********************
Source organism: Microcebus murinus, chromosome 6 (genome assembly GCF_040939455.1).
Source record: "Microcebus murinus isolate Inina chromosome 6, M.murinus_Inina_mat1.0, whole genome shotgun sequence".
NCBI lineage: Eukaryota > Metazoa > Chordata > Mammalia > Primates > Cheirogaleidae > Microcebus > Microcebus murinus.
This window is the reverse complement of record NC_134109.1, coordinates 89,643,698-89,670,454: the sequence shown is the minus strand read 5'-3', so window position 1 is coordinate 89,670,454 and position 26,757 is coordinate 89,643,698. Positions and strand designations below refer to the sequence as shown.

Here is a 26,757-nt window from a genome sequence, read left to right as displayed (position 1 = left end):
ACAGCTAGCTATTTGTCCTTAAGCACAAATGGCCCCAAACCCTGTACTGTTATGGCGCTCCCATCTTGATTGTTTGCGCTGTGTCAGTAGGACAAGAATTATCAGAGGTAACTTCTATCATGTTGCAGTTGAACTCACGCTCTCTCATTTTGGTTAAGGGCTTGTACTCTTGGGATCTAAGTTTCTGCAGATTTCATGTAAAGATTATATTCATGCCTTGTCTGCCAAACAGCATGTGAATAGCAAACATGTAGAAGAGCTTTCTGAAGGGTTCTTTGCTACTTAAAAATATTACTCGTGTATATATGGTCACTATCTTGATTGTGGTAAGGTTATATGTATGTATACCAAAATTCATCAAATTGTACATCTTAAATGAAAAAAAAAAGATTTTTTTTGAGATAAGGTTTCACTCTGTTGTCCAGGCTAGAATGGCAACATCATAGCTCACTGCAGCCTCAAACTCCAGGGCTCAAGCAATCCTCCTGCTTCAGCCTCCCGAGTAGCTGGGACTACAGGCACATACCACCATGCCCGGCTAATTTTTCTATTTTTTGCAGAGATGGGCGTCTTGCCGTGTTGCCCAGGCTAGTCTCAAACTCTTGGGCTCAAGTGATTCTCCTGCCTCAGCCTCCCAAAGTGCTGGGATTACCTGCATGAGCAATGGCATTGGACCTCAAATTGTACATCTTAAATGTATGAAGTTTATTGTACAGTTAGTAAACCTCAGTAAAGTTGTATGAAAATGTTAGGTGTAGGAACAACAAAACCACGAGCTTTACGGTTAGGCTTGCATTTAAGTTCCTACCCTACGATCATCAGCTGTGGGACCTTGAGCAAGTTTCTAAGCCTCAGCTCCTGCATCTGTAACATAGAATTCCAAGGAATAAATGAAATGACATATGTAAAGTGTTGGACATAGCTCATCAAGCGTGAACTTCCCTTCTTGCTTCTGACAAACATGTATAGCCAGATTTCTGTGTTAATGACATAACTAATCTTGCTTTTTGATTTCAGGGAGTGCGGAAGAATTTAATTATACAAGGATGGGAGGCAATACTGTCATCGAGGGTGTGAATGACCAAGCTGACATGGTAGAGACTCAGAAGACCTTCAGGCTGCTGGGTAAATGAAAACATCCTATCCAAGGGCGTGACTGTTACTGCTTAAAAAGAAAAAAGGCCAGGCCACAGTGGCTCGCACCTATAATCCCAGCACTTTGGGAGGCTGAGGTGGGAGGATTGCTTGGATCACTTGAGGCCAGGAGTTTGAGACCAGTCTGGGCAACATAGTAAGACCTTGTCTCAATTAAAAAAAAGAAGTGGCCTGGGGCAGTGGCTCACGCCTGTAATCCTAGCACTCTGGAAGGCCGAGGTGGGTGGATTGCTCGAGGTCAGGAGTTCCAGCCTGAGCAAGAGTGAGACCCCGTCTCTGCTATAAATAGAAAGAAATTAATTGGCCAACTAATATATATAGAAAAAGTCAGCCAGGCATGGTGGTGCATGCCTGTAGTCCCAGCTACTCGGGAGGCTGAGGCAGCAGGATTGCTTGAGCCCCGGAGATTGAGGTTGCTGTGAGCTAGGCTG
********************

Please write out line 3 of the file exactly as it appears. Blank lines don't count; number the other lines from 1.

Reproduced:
NCBI lineage: Eukaryota > Metazoa > Chordata > Mammalia > Primates > Cheirogaleidae > Microcebus > Microcebus murinus.